Sunday, March 7, 2021

Facebook may be forced to sell Instagram and WhatsApp over abuse of power

Also Google and digital advertising firms are the targets of fresh privacy complaints filed in six EU countries on Thursday.

Other News

Ahli Parlimen Tebrau nafi dakwaan PH berhubung tekanan dari LHDN dan SPRM

Steven Choong berkata tuduhan pemimpin Pakatan Harapan adalah tidak berasas.

Tebrau MP denies PH claim of pressure from tax and anti-graft agencies

LHDN and MACC also deny being used to pressure opposition politicians and their family members.

PDRM nafi dijadikan ‘senjata politik’ sekat demokrasi

SPRM turut senada dengan PDRM nafi dakwaan agensinya dijadikan alat politik.

Aktiviti sukan individu, berpasukan dibenarkan di kawasan PKPB, PKPP

Kebenaran itu tertakluk kepada arahan kawalan pergerakan yang sedang berkuat kuasa dan kebenaran pihak berkuasa berkaitan.

Malaysia catat 1,680 kes baru Covid-19 hari ini

Kes baru masih menunjukkan trend penurunan dengan catatan angka di bawah 2,000 kes.

Facebook has become the subject of US federal lawsuits for allegedly violating anti-trust laws and exhibiting anti-competitive behaviour.

The social media mega-corp is facing two separate lawsuits in the US which accuse it of abusing its power by buying up competition. The suits demand that it sells off giant “family members” WhatsApp and Instagram.

Not so long ago when scrappy start-up Facebook replaced Myspace in the affections of the cyber-going public, it was mostly about posting pictures of cute kids, cuddly cats and your dinner.

It has since grown into a vast sprawling octopus of a conglomerate which many feel now threatens the American sense of fair play in business.

Facebook is accused of breaking competition law by suppressing innovation, cutting privacy protections for users of its platforms and monetising data, according to New York’s attorney-general, Letitia James.

“For nearly a decade, Facebook has used its dominance and monopoly power to crush smaller rivals and snuff out competition, all at the expense of everyday users,” she said.

“Facebook’s predatory acquisition of companies has sapped confidence in the market, and the lawsuit will ask that Facebook’s acquisitions of Instagram and WhatsApp be judged illegal.”

Mark Zuckerberg’s company bought Instagram in 2012 for US$1 billion and WhatsApp two years’ later for US$19 billion, purchases which have helped Facebook dominate the social media world ever since and seen its value skyrocket to US$800 billion on a good day.

In response, Facebook said it was reviewing the complaints but added it was clear that the lawsuit showed “no regard for the impact that precedent would have on the broader business community or the people who choose our products every day”.

US technology stocks have largely enjoyed a boom in their market values this year with investors correctly betting such companies would be immune to Covid-19 disruption and would benefit from people working from home and shopping online.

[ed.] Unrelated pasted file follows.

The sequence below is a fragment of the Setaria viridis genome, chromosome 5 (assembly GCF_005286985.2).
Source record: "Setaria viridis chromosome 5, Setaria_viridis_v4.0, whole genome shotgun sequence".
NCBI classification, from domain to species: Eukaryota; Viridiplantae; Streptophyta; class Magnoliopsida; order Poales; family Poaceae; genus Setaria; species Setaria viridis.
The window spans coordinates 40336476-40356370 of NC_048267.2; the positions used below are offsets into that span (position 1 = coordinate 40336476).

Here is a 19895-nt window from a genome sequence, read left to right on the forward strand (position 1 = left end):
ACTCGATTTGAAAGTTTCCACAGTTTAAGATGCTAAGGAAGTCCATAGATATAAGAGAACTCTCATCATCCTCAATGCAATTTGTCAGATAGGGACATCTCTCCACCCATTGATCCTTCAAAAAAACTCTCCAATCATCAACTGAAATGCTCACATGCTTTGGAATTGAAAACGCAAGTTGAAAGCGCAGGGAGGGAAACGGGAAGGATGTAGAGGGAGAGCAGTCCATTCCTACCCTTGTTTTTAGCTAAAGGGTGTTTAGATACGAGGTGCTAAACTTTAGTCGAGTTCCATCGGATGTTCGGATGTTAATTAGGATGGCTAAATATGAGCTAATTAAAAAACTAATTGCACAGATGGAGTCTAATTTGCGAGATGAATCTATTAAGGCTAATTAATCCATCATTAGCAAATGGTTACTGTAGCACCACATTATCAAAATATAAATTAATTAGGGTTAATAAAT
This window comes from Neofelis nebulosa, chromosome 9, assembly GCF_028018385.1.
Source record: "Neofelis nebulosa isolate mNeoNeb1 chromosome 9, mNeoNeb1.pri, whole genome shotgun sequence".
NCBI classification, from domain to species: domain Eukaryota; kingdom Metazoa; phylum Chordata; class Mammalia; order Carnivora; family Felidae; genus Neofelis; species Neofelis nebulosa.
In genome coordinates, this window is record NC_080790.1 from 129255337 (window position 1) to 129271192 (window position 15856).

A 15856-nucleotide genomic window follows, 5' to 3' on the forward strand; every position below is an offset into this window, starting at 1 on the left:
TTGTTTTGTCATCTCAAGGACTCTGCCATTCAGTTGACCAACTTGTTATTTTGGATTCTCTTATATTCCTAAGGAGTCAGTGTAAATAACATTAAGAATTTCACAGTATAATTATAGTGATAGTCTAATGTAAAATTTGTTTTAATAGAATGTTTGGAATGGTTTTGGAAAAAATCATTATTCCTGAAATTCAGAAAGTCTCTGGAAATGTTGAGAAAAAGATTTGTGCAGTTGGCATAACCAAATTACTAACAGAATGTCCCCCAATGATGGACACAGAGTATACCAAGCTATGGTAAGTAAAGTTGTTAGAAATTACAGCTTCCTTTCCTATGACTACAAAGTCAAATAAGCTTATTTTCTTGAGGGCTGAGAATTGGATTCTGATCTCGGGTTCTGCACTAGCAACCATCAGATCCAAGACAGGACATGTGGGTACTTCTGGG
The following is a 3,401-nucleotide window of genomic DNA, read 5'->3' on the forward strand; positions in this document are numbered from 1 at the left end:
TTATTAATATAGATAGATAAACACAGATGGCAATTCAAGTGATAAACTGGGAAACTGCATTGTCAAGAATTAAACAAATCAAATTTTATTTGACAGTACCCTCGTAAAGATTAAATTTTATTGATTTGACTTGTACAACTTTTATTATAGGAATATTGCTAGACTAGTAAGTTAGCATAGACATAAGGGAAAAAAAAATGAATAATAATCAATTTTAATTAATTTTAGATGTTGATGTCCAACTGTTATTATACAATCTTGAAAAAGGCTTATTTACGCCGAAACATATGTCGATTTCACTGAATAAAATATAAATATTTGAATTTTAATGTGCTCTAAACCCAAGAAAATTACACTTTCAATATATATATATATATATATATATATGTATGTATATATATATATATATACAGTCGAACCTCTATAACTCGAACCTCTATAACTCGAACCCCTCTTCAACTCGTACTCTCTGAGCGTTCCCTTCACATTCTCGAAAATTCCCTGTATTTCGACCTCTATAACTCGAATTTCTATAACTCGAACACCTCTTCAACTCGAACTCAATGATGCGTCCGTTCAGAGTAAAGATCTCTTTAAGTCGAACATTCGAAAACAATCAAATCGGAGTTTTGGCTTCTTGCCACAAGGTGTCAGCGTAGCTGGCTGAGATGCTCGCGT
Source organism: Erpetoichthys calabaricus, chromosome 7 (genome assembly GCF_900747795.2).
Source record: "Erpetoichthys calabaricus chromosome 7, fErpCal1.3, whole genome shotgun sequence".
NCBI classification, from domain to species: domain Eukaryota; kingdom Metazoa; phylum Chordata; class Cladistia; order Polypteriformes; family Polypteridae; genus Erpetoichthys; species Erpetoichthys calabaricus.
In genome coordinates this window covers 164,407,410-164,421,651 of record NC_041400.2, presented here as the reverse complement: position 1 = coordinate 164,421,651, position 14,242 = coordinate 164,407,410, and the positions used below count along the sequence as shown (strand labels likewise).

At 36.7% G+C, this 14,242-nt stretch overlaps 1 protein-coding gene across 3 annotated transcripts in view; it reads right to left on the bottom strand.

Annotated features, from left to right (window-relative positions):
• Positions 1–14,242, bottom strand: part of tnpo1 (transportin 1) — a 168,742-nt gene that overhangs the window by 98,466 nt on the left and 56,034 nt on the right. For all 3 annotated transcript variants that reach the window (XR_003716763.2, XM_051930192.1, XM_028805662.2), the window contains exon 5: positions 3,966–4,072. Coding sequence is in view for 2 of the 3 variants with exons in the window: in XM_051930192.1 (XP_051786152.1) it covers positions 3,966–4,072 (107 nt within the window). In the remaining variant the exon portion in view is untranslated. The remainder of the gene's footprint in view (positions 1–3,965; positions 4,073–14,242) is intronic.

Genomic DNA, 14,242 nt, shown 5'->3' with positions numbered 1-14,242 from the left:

But the sector’s success has been met with increased scrutiny over the giant companies’ behaviour both at home and abroad.

In October, the US Department of Justice sued Google claiming it had abused its market power to fend off rivals.

And now Google and digital advertising firms are the targets of fresh privacy complaints filed in six EU countries on Thursday over the way they sell ads to potential advertisers through complex bidding processes.

Real-time bidding systems are based on collecting people’s browsing history, which may reveal intimate personal data, which are then broadcast to hundreds or thousands of companies so they can auction and place ads.

As in so many of these systems, the user’s consent is not sought.

Follow us on Telegram for the latest updates:

Subscribe to our newsletter

To be updated with all the latest news and analyses.

Related Articles

Umno man apologises to Yeo in settlement of defamation suit

In his statement of apology, Jamal Yunos also acknowledges that Yeo Bee Yin was 'honest and transparent' in her management of the funds in question.

Facebook to pay US$650 million settlement over US privacy dispute

During the trial, it emerged that Facebook was violating Illinois law by storing biometric data – digital scans of people's faces, in support of its face-tagging feature – without users' consent.

Australia passes landmark law requiring tech firms to pay for news

The new law paves the way for Google and Facebook to invest tens of millions of dollars in local content deals, and could prove a model for resolving the firms' tussles with regulators worldwide.

YouTube to roll out parent-approved accounts for tweens

The move responds to concerns about violence and other inappropriate content which may be viewed by minors on the massive video-sharing platform.

Facebook to restore Aussie news pages as deal reached on media law

The compromise means that Facebook and Google – the main targets of the law – are unlikely to be penalised so long as they reach some deals with local media firms to pay for news.